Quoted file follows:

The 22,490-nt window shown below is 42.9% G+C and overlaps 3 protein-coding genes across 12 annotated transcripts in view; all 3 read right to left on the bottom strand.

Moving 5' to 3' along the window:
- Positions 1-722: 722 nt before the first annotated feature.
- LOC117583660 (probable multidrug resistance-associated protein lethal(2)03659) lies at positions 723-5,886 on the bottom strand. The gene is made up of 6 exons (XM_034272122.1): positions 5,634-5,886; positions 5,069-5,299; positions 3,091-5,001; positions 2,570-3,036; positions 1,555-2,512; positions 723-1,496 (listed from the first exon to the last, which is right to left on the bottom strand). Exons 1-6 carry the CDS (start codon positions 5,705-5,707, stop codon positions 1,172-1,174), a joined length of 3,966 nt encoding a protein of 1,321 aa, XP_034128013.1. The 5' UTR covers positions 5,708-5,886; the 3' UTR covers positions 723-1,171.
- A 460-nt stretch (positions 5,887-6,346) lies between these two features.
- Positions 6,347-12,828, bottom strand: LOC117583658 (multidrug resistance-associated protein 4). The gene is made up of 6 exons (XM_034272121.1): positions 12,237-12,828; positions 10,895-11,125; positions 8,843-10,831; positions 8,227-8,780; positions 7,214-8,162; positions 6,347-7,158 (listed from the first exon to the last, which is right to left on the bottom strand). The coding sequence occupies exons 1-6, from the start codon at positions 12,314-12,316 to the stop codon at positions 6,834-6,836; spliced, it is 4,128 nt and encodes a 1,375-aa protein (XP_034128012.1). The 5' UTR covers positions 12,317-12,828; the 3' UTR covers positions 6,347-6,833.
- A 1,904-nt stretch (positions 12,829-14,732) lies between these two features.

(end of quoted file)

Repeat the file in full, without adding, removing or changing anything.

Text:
The 22,490-nt window shown below is 42.9% G+C and overlaps 3 protein-coding genes across 12 annotated transcripts in view; all 3 read right to left on the bottom strand.

Moving 5' to 3' along the window:
- Positions 1-722: 722 nt before the first annotated feature.
- LOC117583660 (probable multidrug resistance-associated protein lethal(2)03659) lies at positions 723-5,886 on the bottom strand. The gene is made up of 6 exons (XM_034272122.1): positions 5,634-5,886; positions 5,069-5,299; positions 3,091-5,001; positions 2,570-3,036; positions 1,555-2,512; positions 723-1,496 (listed from the first exon to the last, which is right to left on the bottom strand). Exons 1-6 carry the CDS (start codon positions 5,705-5,707, stop codon positions 1,172-1,174), a joined length of 3,966 nt encoding a protein of 1,321 aa, XP_034128013.1. The 5' UTR covers positions 5,708-5,886; the 3' UTR covers positions 723-1,171.
- A 460-nt stretch (positions 5,887-6,346) lies between these two features.
- Positions 6,347-12,828, bottom strand: LOC117583658 (multidrug resistance-associated protein 4). The gene is made up of 6 exons (XM_034272121.1): positions 12,237-12,828; positions 10,895-11,125; positions 8,843-10,831; positions 8,227-8,780; positions 7,214-8,162; positions 6,347-7,158 (listed from the first exon to the last, which is right to left on the bottom strand). The coding sequence occupies exons 1-6, from the start codon at positions 12,314-12,316 to the stop codon at positions 6,834-6,836; spliced, it is 4,128 nt and encodes a 1,375-aa protein (XP_034128012.1). The 5' UTR covers positions 12,317-12,828; the 3' UTR covers positions 6,347-6,833.
- A 1,904-nt stretch (positions 12,829-14,732) lies between these two features.